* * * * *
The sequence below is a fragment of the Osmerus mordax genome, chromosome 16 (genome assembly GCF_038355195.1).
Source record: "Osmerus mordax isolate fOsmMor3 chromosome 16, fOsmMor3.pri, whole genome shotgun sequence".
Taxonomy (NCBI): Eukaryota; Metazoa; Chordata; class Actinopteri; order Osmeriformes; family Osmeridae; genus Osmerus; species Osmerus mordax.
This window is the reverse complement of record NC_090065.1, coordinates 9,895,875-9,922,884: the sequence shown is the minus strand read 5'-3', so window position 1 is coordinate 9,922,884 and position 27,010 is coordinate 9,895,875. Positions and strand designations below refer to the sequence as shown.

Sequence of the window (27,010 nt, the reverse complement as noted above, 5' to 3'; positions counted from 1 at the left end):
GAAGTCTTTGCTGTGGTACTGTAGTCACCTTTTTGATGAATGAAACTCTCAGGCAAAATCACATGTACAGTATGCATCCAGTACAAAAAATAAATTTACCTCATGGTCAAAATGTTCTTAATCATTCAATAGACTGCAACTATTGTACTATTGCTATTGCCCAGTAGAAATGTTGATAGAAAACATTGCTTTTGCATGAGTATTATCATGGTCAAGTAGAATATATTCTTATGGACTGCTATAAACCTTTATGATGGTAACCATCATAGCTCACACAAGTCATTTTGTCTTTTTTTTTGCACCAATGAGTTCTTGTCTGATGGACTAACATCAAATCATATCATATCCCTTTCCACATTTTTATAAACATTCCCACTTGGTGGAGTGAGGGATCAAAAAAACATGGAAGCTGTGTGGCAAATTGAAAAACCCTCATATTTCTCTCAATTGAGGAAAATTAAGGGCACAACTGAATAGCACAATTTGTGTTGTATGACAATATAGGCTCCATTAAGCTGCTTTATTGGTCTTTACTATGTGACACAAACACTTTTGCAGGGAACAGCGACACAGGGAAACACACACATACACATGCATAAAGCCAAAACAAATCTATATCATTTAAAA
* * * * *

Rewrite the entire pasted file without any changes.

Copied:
The sequence below is a fragment of the Osmerus mordax genome, chromosome 16 (genome assembly GCF_038355195.1).
Source record: "Osmerus mordax isolate fOsmMor3 chromosome 16, fOsmMor3.pri, whole genome shotgun sequence".
Taxonomy (NCBI): Eukaryota; Metazoa; Chordata; class Actinopteri; order Osmeriformes; family Osmeridae; genus Osmerus; species Osmerus mordax.
This window is the reverse complement of record NC_090065.1, coordinates 9,895,875-9,922,884: the sequence shown is the minus strand read 5'-3', so window position 1 is coordinate 9,922,884 and position 27,010 is coordinate 9,895,875. Positions and strand designations below refer to the sequence as shown.

Sequence of the window (27,010 nt, the reverse complement as noted above, 5' to 3'; positions counted from 1 at the left end):
GAAGTCTTTGCTGTGGTACTGTAGTCACCTTTTTGATGAATGAAACTCTCAGGCAAAATCACATGTACAGTATGCATCCAGTACAAAAAATAAATTTACCTCATGGTCAAAATGTTCTTAATCATTCAATAGACTGCAACTATTGTACTATTGCTATTGCCCAGTAGAAATGTTGATAGAAAACATTGCTTTTGCATGAGTATTATCATGGTCAAGTAGAATATATTCTTATGGACTGCTATAAACCTTTATGATGGTAACCATCATAGCTCACACAAGTCATTTTGTCTTTTTTTTTGCACCAATGAGTTCTTGTCTGATGGACTAACATCAAATCATATCATATCCCTTTCCACATTTTTATAAACATTCCCACTTGGTGGAGTGAGGGATCAAAAAAACATGGAAGCTGTGTGGCAAATTGAAAAACCCTCATATTTCTCTCAATTGAGGAAAATTAAGGGCACAACTGAATAGCACAATTTGTGTTGTATGACAATATAGGCTCCATTAAGCTGCTTTATTGGTCTTTACTATGTGACACAAACACTTTTGCAGGGAACAGCGACACAGGGAAACACACACATACACATGCATAAAGCCAAAACAAATCTATATCATTTAAAA